It’s in the genes how seals and fish adapt to Antarctic cold | Polarjournal
Temperatures in Antarctica vary considerably on land, but in the ocean they usually remain just above or at freezing point. For fish, this means a stable environment. Seals, on the other hand, alternate between land and water and are thus exposed to higher temperature fluctuations. (Photo: Dr Michael Wenger)

When you think of Antarctica, you also inevitably think of icy cold, where survival is almost impossible for animals and plants. And yet there are a large number of different animal species that not only live in Antarctica, but even spend a large part of their lives in the icy waters of the Southern Ocean. These include seals and fish, and the question arises as to how animals manage to not only survive but thrive in this environment. The answer lies in the genes.

In two studies, scientists from the USA, Sweden and Australia were able to discover genetic mechanisms in Weddell seals and the Antarctic fish Ophthalmolycus amberensis that allow the animals to spend their lives in the Southern Ocean at temperatures around freezing point. What is special about the two studies is that the two species achieved the same goal in different ways. “This tells us that the course of evolution is largely unpredictable,” explains Joanna Kelley, a biologist at Washington State University and leader of the fish study.

One study looked at how Weddell seals manage to build up their blubber without suffering the negative consequences of obesity at the same time. For the seal, which can weigh up to 450 kilograms, the layer of blubber not only provides perfect insulation against heat loss, but also a reserve of nutrients that can be consumed when the animals are changing their coats or rearing pups. Especially in the latter, the mothers invest an enormous amount of energy in the fat-rich milk so that the young grow quickly and also form a layer of fat. The team, led by study leader Allyson Hindle of the University of Nevada, discovered that Weddell seals have a special protein that transports cholesterol in the bloodstream and delivers it to various sites in the body, but without blocking vessel walls or compromising blood flow. This protein is unique to Weddell seals and allow cholesterol levels up to 10 times higher than humans and other mammals. Humans and many other mammals possess two types of protein, but one of them (the low-density lipoprotein LDL), if too high, attacks the vascular systems and causes a much higher risk of heart attacks and other vascular diseases. The significance of this seal protein will now be investigated in more detail.

The Antarctic fish Ophthalmolycus amberensis has no English name. The species belongs to the eelpouts, which are found worldwide. But this Antarctic species is special because it is not one of the dominant icefishes in Antarctica. Therefore, their adaptations are particularly interesting. The animals live at depths of up to 1,500 meters, but mostly in the range of 500 meters. Little is known about their way of life. Image: Hotaling et al (2022) Mol Ecol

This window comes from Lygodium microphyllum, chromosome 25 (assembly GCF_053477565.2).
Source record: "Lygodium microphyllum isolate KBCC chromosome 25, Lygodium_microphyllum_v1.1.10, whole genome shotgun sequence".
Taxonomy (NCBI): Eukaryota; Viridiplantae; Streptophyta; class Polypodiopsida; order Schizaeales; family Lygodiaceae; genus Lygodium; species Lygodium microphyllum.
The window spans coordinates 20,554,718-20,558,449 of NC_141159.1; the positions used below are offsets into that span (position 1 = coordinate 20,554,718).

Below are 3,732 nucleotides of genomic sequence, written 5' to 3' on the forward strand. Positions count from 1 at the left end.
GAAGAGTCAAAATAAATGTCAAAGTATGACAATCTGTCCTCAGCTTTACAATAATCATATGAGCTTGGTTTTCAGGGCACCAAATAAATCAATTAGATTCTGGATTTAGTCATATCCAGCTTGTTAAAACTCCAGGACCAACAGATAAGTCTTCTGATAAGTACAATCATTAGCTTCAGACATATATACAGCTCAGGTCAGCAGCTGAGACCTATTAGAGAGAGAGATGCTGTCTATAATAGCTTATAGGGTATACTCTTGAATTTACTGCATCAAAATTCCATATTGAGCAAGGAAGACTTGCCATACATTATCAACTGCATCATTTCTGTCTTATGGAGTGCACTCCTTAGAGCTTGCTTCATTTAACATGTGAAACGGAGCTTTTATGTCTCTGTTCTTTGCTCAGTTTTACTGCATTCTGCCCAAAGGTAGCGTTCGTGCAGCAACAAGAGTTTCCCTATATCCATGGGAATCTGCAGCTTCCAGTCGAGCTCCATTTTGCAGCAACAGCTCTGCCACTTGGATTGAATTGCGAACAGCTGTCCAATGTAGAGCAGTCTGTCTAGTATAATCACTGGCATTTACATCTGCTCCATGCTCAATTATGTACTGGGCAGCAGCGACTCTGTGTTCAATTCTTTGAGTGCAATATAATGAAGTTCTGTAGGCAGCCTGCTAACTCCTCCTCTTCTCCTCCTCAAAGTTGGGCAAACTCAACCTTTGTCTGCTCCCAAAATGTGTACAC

The Antarctic representative of the eelpout fish group, Ophthalmolycus amberensis, has taken a completely different approach to dealing with the icy conditions. The research team, led by Scott Hotaling and Joanna Kelley of Washington State University, found that this fish, which grows to 35 centimeters and has been studied little, stores antifreeze proteins in its blood. A similar adaptation is known in Antarctic icefish. In addition, Hotaling and his colleagues discovered that the vision, thermal tolerance and membrane structures of the cells are also similar in both Ophthalmolycus amberensis and icefish. But one key difference, the team said, is that the eelpout representative still has hemoglobin in its blood, whereas icefish barely make this oxygen-carrying protein. Because in the cold and thus oxygen-rich waters of Antarctica, this is no longer so important. However, for Ophthalmolycus amberensis, it appears that it is either still important, or the species is on its way to losing this ability as well. “If you don’t need something, it’s often removed by selection or changed by chance,” Hotaling says. “There is nothing to sustain it for survival.” But the studies show that in the end, all roads do indeed lead to Rome, or in this case, to life in Antarctica.

Dr Michael Wenger, PolarJournal

Study links: Noh et al (2022) Commun Biol 5, 140 The Antarctic Weddell seal genome reveals evidence of selection on cardiovascular phenotype and lipid handling;
Hotaling et al (2022) Mol Ecol 1-17 Pathways to polar adaptation in fishes revealed by long-read sequencing;

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